Upfront 2-01February 2001
NPG Divests Display Division
MILWAUKEE—NorthStar Print Group has divested its display division in order to strengthen its strategic focus on growing its core label business. The company's large-format sheetfed operation in Milwaukee was sold to Kubin-Nicholson, another Milwaukee-based printer serving the same markets.
Wicklander Enters Card Market
CHICAGO—Wicklander Printing has created a plastics affiliate, Trivista Plastics. The company, slated to go into full operation in May, will offer a complete plastic and paper printing solution, as well as fulfillment services. Robert Anderson, a 25-year printing industry veteran, has been named president of the company. Trivista will boast an expansive prepress area with full digital capabilities and direct-to-plate technology.
Clinton Signs 2001 GPO Funds
WASHINGTON—Outgoing President Bill Clinton signed into law the Government Printing Office appropriations of slightly more than $99 million for fiscal year 2001. This represents a nearly 4 percent decrease from the $103 million that was approved for fiscal year 2000. GPO appropriations have declined 13 percent in the past five years.
Ward Leaves R.R. Donnelley
CHICAGO—R.R. Donnelley & Sons reports Jonathan P. Ward has resigned as president of the company to become president and CEO of ServiceMaster. William L. Davis, who has served as chairman and CEO since 1997, will assume the role of president. Ward joined R.R. Donnelley in 1977 and held a number of sales and operations posts prior to becoming president in 1997. In other company news, Donnelley announced that it expects year 2000 earnings per share to be lower than previously anticipated. Donnelley lowered the range to $2.15 to $2.20 per share, from the high $2.20s to lower $2.30s. These ranges include a 6 cent one-time gain disclosed in the third quarter of 2000. The company attributes the majority of the shortfall from previous expectations for its logistics business, R.R. Donnelley Logistics, which experienced higher outsourced transportation and fuel costs, as well as higher costs to meet service commitments.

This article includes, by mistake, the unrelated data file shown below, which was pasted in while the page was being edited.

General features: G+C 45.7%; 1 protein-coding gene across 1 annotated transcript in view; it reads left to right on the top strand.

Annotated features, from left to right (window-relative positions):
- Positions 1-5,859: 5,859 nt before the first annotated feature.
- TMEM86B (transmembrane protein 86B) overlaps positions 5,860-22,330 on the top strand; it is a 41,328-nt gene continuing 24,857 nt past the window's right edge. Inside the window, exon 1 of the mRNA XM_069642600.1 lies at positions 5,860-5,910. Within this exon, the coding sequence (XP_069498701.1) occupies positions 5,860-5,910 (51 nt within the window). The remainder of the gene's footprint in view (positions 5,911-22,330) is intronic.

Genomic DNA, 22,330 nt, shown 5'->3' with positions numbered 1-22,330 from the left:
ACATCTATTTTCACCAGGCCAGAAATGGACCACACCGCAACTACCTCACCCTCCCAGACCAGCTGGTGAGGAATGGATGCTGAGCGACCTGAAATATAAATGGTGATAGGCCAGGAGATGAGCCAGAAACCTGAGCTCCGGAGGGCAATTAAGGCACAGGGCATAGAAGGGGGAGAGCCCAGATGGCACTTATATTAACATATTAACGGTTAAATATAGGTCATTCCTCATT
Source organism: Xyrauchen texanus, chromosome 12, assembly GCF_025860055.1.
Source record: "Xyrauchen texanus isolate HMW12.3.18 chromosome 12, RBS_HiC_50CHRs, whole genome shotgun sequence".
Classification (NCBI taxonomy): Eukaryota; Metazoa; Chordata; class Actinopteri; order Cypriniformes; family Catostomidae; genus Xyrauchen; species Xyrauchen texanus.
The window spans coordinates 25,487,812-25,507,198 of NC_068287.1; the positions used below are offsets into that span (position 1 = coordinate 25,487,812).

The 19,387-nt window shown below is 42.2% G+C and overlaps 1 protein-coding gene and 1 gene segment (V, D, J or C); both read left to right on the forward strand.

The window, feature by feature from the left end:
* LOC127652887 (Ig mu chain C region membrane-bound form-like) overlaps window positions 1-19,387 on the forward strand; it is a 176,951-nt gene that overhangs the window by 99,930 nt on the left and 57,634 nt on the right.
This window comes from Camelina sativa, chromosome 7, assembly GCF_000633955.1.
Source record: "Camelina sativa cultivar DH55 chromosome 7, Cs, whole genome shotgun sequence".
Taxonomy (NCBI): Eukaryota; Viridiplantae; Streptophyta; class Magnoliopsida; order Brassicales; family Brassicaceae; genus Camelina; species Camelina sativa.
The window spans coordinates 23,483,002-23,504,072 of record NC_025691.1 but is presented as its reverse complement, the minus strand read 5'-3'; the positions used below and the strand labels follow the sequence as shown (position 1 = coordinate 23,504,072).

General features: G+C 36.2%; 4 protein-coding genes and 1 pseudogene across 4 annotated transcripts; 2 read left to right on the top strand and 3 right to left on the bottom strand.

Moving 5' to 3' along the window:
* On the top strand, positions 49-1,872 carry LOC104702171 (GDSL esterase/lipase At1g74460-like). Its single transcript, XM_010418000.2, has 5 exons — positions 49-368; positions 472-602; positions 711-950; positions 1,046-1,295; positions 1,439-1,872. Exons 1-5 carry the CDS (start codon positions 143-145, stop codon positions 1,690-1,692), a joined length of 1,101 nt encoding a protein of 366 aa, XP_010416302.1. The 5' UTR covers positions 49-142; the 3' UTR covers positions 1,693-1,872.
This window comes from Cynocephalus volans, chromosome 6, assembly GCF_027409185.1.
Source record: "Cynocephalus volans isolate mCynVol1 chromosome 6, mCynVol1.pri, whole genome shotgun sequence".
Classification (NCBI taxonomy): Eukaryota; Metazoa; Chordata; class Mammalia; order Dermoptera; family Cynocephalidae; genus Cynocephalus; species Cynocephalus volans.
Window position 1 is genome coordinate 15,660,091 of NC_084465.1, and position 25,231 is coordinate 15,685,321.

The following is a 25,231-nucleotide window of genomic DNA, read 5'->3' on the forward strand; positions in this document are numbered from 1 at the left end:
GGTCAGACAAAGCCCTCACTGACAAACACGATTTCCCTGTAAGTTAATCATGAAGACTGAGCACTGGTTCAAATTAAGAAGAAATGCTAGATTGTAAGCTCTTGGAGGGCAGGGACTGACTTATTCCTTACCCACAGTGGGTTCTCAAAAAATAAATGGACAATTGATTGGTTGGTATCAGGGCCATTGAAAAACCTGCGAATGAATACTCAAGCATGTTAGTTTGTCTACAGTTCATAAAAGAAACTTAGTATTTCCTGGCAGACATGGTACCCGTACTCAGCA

PI 400 Clarification
Subsequent to staff editor Caroline Miller's article, "Catalogs: Riding the e-Wave," that appeared in the December 2000 Printing Impressions 400 issue, a qualifying statement needs to be made. Our ranking of the Top 10 Catalog Printers was based solely on the data received directly from those companies listed. As a result, some of these segment sales figures may be somewhat misleading. It has come to our attention that some commercial print media service companies internally combine advertising inserts for the retail market with their catalog business. It is, and was, the intent of Printing Impressions to report exclusively on the catalog market, not the catalog and retail insert businesses combined. Therefore, our Top 10 Catalog Printers ranking was not in the correct order. Catalogs are a standalone business in the industry, and the largest U.S. supplier is Quebecor World. We apologize for any confusion this may have caused.